Red or blue?

June 19,2019

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Over the past several election cycles, politics in the US has become extremely polarized. Based on electoral laws, votes for the president go to the candidate receiving the most votes in each of the 50 US states.

Consequently, states often get characterized as ‘red state’ meaning Republican, or ‘blue state’, meaning Democratic. These kinds of characterizations have an important impact on how national election campaigns are run. For example, in 2016 Donald Trump won the presidency by essentially flipping three traditionally blue states. He won these three states by a grand total of about 75,000 votes, and therefore won the national election by this small amount versus a total of over 125 million votes cast.

While states have been traditionally labeled red or blue, in recent years the political leanings of some states have started to change. For example, the state of Virginia, which was a solidly red state, has lately started to move towards blue. Such states are now being called ‘purple’. When we look at what is driving the shift, one can clearly see that it is being driven by changes in demographics.

The northern part of Virginia where bulk of state’s population is concentrated, due to its proximity to Washington DC has attracted a younger, better-educated and ethnically diverse population. Therefore, this part of Virginia now has a high concentration of highly educated Asians, many working in IT and other technology sectors. These voters tend to support the Democratic Party. This contrasts with large parts of Virginia that remain rural and sparsely populated and vote mostly “red”. So now it is possible for just a few counties in Virginia to impact results of the total state.

Another phenomenon since the election of Donald Trump has been a rapid increase in the number of immigrants or children of immigrants running for election for seats across all levels – from school board, to county and state positions, to members of Congress. State primary elections in Virginia were held just a few days ago on June 11, 2019. Among those winning their party’s nomination are names such as Ghazala Hashmi, Qasim Rashid, Suhas Subramanyam, and Rashid Sheikh; all of them candidates from the Democratic or ‘blue’ party.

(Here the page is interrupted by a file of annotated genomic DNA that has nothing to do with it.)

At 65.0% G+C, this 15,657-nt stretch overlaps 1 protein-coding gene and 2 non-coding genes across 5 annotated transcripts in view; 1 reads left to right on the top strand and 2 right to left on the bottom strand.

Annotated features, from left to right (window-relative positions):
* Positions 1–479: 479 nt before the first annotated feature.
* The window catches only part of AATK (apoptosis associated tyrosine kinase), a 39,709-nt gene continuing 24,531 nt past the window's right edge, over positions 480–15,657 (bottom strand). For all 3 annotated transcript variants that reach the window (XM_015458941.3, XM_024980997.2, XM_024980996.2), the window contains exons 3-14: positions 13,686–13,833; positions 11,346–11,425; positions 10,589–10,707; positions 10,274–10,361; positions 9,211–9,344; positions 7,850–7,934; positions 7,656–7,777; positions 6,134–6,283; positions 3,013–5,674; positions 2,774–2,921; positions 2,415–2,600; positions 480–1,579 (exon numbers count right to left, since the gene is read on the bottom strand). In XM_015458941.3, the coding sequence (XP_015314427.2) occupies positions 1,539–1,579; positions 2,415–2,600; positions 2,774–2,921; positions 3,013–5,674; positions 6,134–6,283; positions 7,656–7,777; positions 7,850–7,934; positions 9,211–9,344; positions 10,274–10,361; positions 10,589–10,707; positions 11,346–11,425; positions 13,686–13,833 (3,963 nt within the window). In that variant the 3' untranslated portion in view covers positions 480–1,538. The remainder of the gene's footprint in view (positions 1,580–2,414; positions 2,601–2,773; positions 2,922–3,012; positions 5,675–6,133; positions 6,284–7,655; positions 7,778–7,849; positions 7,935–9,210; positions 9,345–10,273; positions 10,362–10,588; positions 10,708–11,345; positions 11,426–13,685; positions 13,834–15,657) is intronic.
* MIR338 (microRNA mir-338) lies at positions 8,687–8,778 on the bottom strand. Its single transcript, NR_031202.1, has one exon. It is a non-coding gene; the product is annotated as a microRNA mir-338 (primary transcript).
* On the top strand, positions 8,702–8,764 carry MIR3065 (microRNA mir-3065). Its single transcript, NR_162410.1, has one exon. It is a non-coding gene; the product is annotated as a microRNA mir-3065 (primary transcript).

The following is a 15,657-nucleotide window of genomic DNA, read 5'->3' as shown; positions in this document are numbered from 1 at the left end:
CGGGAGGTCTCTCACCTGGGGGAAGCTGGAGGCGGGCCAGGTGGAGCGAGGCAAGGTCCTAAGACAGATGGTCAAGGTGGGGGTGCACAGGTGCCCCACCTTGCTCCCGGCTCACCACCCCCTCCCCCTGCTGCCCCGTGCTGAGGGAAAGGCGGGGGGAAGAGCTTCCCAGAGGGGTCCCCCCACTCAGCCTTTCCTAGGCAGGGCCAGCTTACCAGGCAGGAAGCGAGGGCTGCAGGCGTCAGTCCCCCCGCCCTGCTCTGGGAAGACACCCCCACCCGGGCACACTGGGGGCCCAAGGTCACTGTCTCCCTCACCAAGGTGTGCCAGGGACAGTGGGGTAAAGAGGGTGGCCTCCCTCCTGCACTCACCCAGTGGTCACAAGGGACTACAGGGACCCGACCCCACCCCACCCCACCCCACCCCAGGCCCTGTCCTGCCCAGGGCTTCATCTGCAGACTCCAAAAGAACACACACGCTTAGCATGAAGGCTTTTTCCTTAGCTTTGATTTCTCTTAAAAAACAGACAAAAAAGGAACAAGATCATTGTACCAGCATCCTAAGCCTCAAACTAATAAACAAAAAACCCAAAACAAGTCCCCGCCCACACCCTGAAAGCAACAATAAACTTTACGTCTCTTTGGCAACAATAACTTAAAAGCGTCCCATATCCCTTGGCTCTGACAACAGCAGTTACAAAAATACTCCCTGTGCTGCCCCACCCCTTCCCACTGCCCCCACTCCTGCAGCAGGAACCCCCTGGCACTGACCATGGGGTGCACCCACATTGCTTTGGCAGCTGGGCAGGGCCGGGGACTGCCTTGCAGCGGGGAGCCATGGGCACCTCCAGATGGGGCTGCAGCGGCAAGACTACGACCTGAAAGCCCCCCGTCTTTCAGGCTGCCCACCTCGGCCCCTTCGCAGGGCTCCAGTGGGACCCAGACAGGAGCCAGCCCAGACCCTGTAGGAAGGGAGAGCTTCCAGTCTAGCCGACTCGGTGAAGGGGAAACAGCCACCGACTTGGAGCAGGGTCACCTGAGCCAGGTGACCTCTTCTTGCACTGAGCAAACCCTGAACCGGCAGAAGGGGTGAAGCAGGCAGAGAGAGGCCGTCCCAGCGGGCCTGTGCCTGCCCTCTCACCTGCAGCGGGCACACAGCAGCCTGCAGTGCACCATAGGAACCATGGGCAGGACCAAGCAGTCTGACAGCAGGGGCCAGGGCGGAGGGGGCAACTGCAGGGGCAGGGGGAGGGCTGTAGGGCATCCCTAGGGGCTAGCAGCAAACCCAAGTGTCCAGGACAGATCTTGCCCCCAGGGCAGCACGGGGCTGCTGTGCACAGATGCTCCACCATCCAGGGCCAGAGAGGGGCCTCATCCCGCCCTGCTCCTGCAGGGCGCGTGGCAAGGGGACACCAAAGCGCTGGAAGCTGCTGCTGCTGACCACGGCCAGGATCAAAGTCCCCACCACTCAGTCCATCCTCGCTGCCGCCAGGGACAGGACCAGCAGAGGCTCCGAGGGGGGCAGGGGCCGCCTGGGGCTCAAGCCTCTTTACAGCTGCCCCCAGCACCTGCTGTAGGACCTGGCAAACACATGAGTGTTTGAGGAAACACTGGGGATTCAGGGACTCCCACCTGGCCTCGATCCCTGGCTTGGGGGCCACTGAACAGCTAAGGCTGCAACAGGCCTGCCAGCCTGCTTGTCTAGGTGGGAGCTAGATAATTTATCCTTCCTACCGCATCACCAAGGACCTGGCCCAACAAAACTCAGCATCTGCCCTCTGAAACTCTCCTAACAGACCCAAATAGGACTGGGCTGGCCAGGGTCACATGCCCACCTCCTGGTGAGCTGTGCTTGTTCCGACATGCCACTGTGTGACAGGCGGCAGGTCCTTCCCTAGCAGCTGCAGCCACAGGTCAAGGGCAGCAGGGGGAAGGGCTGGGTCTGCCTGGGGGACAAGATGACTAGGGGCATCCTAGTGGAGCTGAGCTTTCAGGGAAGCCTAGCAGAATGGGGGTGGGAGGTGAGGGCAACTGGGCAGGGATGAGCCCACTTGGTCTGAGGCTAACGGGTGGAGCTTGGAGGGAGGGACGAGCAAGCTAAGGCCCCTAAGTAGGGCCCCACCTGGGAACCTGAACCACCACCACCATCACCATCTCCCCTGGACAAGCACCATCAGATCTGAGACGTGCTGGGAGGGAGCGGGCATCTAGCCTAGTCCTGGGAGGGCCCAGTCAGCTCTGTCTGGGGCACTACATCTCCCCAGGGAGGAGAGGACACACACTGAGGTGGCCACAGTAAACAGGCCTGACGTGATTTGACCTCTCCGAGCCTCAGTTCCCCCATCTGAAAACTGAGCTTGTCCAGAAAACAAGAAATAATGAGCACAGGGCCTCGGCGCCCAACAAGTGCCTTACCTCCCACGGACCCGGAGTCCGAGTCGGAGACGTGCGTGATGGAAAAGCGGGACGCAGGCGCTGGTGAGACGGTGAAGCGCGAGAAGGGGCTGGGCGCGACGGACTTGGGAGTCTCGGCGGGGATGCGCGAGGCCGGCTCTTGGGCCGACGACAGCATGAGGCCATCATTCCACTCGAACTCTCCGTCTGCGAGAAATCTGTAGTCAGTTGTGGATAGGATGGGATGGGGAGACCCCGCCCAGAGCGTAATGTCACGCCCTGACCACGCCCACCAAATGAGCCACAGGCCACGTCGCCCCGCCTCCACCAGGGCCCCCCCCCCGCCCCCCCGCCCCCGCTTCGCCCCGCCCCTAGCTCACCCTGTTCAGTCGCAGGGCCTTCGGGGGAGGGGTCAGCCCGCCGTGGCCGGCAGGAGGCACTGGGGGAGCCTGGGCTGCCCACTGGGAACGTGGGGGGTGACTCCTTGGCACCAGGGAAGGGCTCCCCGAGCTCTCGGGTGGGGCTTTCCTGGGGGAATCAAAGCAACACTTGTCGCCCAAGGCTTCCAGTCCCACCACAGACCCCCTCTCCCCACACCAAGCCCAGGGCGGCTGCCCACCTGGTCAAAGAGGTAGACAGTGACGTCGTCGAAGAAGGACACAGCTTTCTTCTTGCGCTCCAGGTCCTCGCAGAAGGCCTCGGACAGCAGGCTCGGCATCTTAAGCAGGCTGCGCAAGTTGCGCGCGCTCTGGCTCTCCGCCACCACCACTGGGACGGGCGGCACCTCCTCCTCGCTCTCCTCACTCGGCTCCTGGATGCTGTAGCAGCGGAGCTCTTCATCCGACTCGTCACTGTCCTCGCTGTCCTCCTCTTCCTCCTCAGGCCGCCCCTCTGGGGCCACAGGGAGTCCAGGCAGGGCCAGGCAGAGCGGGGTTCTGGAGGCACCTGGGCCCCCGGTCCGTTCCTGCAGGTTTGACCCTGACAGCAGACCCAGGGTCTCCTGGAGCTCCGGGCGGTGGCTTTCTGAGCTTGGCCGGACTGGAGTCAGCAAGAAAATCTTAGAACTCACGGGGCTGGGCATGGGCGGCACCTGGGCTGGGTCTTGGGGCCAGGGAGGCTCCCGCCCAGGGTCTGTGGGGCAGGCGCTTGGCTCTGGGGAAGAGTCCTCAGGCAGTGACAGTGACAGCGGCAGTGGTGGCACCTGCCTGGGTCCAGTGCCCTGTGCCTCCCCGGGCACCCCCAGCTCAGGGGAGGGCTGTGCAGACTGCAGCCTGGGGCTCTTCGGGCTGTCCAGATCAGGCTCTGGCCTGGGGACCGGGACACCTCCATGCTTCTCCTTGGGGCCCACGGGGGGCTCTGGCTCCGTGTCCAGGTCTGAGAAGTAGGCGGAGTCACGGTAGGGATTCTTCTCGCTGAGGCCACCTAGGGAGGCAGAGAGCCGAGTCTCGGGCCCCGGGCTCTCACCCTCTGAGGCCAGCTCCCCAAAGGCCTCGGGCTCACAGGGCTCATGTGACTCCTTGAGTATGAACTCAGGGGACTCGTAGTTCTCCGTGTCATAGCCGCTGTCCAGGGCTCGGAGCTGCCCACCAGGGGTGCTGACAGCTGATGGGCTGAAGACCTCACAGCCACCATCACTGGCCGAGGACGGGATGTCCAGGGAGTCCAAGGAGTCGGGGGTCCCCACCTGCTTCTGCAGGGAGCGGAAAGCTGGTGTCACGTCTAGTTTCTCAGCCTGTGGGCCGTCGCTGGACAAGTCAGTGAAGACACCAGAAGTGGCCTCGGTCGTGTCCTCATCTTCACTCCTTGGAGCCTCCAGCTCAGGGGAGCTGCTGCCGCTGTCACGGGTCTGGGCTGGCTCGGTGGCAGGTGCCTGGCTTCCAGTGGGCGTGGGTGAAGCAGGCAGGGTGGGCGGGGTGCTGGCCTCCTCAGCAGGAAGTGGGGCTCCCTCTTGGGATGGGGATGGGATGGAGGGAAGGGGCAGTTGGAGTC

Ethnic minorities, among them Muslims, have come to the realization that they not only have to vote in elections but also need to run for office so they may gradually get into positions with meaningful decision-making power. It was estimated that in the midterm elections of November 2018 more than 100 Muslims ran for various elected offices across the country. As a result, three Muslims were elected to US House of Representatives including two women, a first. To Muslims, participating in the American electoral democracy is not only a matter of civic duty, but could be important for the wellbeing of the community itself.

American democracy lends itself to representation by those who make an effort and participate in the system. It is complex and hard work. Candidates have to raise significant funds and organize campaigns. But as successful examples emerge, more and more members of ethnic minorities are encouraged to take the plunge. All minorities, but Muslims in particular, are joining political campaigns. It used to be that post-9/11 their Muslim identity could be a liability in the politically charged climate in the country. But the more Muslim names appear in the electoral arena, the more the American public starts to get used to them.

A race in the 2020 elections that I am closely watching is in the state of Georgia, a ‘deep red’ state. A candidate running for US House of Representatives from this state is named Nabilah Islam.

The writer is a freelancecontributor based inWashington DC. Website: www.sqshareef.com/ blogs


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